Hannah for Life saves infant lives
“Whether you are a corporate giant, a small business or just you, what you give to others matters” said Natasja Beyleveld, the Managing Director of Namedia, a local media monitoring agency. Since its inception, NaMedia has had fun giving to those that need it most; from donating stationary to school girls and blankets to families, to donating blood, food to the hungry, as well as milk and other supplies to mothers and premature babies at the Katatura State Hospital Maternity Ward.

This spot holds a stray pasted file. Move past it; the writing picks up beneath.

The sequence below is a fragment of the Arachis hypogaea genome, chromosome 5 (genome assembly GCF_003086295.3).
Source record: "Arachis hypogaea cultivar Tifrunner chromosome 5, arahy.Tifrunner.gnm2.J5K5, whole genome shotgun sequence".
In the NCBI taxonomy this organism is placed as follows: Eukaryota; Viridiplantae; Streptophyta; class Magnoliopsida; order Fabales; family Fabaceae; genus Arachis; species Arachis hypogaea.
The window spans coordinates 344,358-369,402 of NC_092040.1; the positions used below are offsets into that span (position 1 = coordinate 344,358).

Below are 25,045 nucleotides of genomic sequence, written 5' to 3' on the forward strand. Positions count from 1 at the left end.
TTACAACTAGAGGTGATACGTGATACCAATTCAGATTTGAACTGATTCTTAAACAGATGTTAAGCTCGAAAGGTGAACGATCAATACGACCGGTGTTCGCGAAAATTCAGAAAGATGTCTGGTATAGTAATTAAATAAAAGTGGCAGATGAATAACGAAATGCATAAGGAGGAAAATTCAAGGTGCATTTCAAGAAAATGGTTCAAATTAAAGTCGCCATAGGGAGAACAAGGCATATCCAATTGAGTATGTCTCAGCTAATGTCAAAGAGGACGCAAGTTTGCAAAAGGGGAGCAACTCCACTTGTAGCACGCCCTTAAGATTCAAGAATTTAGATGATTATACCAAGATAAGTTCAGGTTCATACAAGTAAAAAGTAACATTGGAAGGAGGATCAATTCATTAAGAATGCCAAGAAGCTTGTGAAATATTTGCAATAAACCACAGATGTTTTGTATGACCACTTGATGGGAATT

Beyleveld was named the Namibian Young Businesswoman of the Year in 2013. Last year she was invited to become a trustee of the charity run by the main Businesswoman award winner, Ericah Shafudah, the Permanent Secretary in the Ministry of Finance. The trustees last week announced that the Ericah Shafudah Financial Management Foundation is sending the first three young women to university this year. “I wish to applaud Ericah in all her fruitful efforts. She has an excellent support network” noted Beyleveld. Beyleveld is also a (founding) trust member of the registered ‘Hannah Cares for Life’ trust fund, a pro-life anti baby dumping organisation, with fellow trust members Rheeder Van Wyk (owner of Ferrodrill) and social worker, Charlene Uakuramemua. “We found each other through divine intervention and patience; in short we shared a dream”, said Beyleveld quoting a motto she came across recently: “do not sprint under pressure, rather run with purpose.” She commended both Charlene and Rheeder for taking ownership of their callings in life. “We should ‘let go’ of what is important only to ourselves, and spend more time on thinking what is also important to those that have little hope. We all have shortcomings but the moment you put yourself in somebody else’s shoes you will be amazed at what wakens inside you. We are most certainly blessed to be a blessing”. Although the Hannah for Life trust fund has not been formally launched, Beyleveld asks any individual with ‘the same dream’ to contact her as they still need to find premises in Katutura as a collection point for the groceries they receive and distribute to poor families. Beyleveld said some doctors have already committed to pro-bono call-out work but the trust will need to find more partners offering time and money, and to support them over the long-term.